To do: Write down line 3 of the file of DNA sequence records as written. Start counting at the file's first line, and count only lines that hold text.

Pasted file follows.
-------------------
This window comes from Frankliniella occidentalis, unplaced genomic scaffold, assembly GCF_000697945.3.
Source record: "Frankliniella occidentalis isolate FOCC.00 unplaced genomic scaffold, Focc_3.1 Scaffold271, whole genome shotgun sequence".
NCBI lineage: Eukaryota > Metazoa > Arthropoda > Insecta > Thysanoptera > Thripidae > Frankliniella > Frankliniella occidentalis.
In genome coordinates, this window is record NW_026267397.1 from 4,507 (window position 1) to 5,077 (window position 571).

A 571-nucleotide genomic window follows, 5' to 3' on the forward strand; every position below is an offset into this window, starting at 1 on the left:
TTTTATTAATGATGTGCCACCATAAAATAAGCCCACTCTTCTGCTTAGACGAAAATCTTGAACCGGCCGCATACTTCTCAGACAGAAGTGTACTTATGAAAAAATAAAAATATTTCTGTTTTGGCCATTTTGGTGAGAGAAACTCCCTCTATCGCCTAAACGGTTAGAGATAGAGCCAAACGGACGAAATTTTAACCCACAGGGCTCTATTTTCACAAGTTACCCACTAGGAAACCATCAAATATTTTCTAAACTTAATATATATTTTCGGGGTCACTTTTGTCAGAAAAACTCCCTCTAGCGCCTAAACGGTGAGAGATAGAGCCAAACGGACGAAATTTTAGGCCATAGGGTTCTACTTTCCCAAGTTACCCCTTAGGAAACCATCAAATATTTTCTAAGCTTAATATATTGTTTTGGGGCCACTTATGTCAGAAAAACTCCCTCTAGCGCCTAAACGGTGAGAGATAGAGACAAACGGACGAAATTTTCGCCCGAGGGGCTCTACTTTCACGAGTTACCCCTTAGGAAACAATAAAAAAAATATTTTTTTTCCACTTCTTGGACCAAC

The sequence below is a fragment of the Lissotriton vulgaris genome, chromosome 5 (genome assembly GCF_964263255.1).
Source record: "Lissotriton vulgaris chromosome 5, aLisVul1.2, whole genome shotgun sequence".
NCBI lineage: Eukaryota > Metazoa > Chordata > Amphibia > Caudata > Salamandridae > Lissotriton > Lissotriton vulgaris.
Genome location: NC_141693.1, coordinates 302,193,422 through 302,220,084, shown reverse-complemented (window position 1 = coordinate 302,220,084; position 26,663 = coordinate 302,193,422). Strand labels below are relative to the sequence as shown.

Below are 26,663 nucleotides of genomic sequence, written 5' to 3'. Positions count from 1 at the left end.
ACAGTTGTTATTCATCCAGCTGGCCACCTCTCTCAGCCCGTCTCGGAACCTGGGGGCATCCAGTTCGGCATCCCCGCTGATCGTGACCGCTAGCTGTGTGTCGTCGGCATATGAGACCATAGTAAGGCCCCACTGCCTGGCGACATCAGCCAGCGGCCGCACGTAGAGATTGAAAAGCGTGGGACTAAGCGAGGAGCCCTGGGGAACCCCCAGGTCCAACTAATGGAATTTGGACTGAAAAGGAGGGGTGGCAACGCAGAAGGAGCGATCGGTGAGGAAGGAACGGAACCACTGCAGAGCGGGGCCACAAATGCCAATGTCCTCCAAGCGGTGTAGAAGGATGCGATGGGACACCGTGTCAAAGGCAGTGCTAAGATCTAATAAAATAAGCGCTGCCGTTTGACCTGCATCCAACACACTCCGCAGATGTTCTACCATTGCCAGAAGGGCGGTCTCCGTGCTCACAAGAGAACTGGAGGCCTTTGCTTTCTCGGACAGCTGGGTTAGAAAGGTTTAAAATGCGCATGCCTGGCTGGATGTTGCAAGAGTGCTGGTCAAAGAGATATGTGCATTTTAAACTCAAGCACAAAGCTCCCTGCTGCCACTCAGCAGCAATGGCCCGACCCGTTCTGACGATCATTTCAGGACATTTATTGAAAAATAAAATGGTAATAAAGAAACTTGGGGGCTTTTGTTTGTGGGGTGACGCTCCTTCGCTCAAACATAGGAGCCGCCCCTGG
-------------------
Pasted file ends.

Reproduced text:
NCBI lineage: Eukaryota > Metazoa > Arthropoda > Insecta > Thysanoptera > Thripidae > Frankliniella > Frankliniella occidentalis.